A December power outage in Ukraine affecting 225,000 customers was the result of a cyber attack, the U.S. Department of Homeland Security said Thursday, marking the first time the U.S. government officially recognized the blackout as caused by a malicious hack.
Security experts had already widely concluded that the downing of utilities in western Ukraine on December 23 was due to an attack, which is believed to be the first known successful cyber intrusion to knock a power grid offline.
The published alert from DHS's Industrial Control Systems Cyber Emergency Response Team does not confirm attribution of the attack. But U.S. cyber intelligence firm iSight Partners and other security researchers have linked the incident to a Russian hacking group known as “Sandworm.”
DHS said its assessment was based on interviews with six Ukrainian organizations affected by the blackout and said its investigators were not able to independently review technical evidence.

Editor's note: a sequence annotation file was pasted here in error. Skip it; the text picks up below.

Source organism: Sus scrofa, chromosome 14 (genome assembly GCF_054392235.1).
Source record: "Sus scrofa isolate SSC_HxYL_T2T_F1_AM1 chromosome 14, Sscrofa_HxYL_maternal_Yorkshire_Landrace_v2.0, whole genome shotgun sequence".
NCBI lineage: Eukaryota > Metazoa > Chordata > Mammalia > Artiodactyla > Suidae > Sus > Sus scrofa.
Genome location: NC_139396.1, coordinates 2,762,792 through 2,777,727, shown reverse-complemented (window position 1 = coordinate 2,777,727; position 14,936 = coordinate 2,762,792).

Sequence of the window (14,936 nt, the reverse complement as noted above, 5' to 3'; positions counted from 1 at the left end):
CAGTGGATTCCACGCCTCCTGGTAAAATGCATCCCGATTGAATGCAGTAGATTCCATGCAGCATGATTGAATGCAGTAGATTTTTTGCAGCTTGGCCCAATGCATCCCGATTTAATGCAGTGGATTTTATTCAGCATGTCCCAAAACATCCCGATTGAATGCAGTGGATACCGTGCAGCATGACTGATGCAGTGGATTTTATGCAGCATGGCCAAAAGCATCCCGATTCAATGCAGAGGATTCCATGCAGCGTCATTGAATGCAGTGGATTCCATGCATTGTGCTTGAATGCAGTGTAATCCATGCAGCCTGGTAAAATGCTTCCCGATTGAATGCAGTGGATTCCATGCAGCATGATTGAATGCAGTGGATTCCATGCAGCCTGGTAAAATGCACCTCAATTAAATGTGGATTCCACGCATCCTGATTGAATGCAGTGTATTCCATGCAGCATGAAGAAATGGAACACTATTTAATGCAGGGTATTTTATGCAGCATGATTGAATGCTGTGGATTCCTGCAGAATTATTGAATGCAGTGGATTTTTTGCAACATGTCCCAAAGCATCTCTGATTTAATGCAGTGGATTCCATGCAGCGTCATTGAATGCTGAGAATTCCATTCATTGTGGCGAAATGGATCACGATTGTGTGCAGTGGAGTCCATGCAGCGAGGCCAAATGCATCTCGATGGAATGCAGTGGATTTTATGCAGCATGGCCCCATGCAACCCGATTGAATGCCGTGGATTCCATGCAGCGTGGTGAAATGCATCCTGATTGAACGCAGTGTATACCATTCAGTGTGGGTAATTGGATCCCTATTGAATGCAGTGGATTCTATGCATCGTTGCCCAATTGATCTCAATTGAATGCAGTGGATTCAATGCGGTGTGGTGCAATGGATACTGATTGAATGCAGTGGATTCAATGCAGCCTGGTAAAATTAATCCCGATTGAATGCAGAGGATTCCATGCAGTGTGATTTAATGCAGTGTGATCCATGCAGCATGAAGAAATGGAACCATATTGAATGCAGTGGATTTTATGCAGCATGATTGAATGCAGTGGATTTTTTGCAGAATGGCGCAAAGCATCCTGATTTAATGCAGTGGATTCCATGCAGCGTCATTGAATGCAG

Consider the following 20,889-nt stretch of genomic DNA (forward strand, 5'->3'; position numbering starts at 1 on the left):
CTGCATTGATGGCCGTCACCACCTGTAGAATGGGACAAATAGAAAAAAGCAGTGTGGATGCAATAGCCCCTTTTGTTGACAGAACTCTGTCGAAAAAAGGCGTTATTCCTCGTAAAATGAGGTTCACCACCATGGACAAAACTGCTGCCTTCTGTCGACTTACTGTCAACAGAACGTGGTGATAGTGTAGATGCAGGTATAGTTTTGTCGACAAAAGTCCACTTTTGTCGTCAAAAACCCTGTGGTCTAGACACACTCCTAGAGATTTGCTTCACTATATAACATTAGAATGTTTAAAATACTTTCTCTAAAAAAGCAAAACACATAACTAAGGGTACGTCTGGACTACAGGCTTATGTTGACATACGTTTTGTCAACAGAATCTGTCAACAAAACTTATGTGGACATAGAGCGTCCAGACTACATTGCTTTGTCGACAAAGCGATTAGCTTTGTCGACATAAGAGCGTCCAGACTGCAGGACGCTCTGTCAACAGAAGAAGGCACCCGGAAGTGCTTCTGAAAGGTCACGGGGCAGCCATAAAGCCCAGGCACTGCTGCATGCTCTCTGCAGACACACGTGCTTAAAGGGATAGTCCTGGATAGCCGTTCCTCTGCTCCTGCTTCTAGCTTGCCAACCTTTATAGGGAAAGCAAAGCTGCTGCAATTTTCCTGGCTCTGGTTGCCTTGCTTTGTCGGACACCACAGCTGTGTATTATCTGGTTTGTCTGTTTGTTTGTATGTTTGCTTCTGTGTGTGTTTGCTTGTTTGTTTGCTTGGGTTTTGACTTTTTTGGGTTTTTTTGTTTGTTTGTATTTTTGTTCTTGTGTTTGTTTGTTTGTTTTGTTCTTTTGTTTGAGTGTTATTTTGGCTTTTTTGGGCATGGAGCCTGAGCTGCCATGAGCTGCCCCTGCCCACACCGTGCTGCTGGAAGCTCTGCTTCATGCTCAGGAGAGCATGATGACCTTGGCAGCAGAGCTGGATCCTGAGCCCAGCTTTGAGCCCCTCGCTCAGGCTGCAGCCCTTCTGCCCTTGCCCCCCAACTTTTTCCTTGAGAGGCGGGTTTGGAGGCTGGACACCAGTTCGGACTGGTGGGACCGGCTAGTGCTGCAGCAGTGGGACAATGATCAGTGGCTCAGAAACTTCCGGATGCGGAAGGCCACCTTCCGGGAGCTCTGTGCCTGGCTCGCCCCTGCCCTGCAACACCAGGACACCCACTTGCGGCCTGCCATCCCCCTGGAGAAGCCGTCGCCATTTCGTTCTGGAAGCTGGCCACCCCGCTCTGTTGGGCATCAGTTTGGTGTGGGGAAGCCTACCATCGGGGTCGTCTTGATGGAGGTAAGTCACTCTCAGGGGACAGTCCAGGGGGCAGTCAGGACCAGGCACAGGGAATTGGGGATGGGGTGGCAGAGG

During the attack, hackers remotely switched breakers in a way that cut power after installing malware, DHS said.
The attackers are also believed to have spammed the Ukraine utility’s customer-service center with phone calls in order to prevent real customers from communicating about their downed power, according to a report released last month by Washington-base SANS Inc.
Some security researchers criticized the analysis provided by DHS, believing it was hemmed in by legal considerations.
"If they had come out two months ago and said this it would have been useful,” said Robert Lee, chief executive of Dragos Security, a cyber security firm. “But at this point they’re saying things we already know.”
(Reporting by Dustin Volz; Editing by Leslie Adler)